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Defend yourself against colorectal cancer

» How it develops

» Family ties

» Screening for cancer

Cancer of the colon or rectum—commonly called colorectal cancer—is the second-leading cause of cancer-related death. The American Cancer Society estimates that more than 108,000 cases of colon cancer and almost 41,000 cases of rectal cancer will be diagnosed in 2008. Combined, colon and rectum cancer are expected to cause almost than 50,000 fatalities.

Effective screening tools to detect this disease when it is still highly curable are found in most doctors’ offices. Yet only about half of all Americans age 50 or older chose to have a screening procedure within the past five years.

That’s troubling because the risk of developing colorectal cancer increases with age. In addition, having a family history of the disease, colorectal polyps or inflammatory bowel disease makes the risk of colorectal cancer significant. Doctors say controlling weight, quitting smoking, limiting alcohol to one drink daily for women and two for men, exercising and eating low-fat meals rich in fruits and vegetables can help prevent the disease.

And don’t overlook dietary fiber. Although the medical consensus on fiber’s ability to fight colorectal cancer has been seesawing due to some contradictory findings, the largest study ever undertaken ended in 2000. It maintains that fiber is indeed a powerful cancer fighter. The 15-year study, involving nine European countries and 400,000 people, suggests a high-fiber diet can reduce colorectal cancer risk by 40 percent. And no matter which study is correct, fiber has already been proven to protect your heart.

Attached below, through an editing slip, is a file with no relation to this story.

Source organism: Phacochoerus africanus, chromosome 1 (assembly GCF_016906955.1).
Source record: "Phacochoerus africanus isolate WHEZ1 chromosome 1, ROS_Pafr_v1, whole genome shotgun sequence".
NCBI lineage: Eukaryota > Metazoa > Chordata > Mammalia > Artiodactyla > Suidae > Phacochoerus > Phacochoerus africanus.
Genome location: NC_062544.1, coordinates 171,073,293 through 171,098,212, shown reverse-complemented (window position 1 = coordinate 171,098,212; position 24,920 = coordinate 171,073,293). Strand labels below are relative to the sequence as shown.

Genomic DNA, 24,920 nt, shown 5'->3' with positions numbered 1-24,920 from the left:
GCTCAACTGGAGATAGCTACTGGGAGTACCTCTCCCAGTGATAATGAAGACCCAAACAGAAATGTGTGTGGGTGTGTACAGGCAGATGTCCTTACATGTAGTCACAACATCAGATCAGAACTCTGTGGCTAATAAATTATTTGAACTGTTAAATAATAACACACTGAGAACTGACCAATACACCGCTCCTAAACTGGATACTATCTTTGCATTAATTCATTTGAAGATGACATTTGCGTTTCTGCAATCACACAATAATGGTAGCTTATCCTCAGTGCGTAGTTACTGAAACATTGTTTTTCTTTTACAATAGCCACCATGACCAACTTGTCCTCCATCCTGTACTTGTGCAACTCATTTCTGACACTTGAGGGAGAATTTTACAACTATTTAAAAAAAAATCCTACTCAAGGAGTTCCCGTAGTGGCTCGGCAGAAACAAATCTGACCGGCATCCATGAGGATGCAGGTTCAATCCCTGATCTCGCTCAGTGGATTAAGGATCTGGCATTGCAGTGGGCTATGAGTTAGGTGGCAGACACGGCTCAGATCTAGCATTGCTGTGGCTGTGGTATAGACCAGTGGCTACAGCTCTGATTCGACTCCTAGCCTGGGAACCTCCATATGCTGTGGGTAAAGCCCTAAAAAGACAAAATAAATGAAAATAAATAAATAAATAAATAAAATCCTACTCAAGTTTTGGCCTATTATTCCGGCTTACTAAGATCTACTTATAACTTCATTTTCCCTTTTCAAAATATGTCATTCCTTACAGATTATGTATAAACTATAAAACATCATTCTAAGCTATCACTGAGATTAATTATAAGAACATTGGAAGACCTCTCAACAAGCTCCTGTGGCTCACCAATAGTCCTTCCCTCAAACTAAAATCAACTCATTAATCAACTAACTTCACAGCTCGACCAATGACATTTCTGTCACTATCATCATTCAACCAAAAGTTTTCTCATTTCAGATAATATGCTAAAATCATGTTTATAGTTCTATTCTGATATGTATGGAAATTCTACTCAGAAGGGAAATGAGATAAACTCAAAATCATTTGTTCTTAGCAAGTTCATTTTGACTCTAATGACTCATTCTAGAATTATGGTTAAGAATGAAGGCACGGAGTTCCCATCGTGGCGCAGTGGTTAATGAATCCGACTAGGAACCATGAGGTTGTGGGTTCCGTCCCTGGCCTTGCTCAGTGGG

How it develops

Colorectal cancer attacks the large intestine—the long digestive organ that removes solid waste from the body. In 95 percent of all cases, the first signs of trouble are benign, precancerous polyps growing inside the rectum or colon. Simply removing them before they become cancerous usually prevents the disease.

Family ties

With a blood test, doctors can find genes that cause the two inherited colorectal cancers that so far have been identified, namely:

  • Familial adenomatous polyposis, a very rare defect marked by hundreds of rectal polyps that appear in the teenage years. Left untreated, cancer develops in nearly every patient by age 45.
  • Hereditary nonpolyposis colorectal cancer accounts for 10 percent of colorectal cancer. It’s marked by handfuls of polyps. About 80 percent of flawed gene carriers develop cancer.

Screening for cancer

The American Cancer Society recommends one of these programs for everyone ages 50 and older:

  • a yearly fecal occult blood test or fecal immunochemical test
  • a stool DNA test as recommended by your doctor
  • a sigmoidoscopy every five years
  • a barium enema every five years
  • a colonoscopy every 10 years
  • a CT colonography (virtual colonoscopy) every five years

In addition, you should report any of these symptoms to your doctor:

  • changes in bowel habits
  • bright-red or black stool
  • abdominal pain and cramps
  • unexplained weight loss
  • exhaustion

Surgery followed by chemotherapy is often required to treat colorectal cancer.


© 2014 Dowden Health Media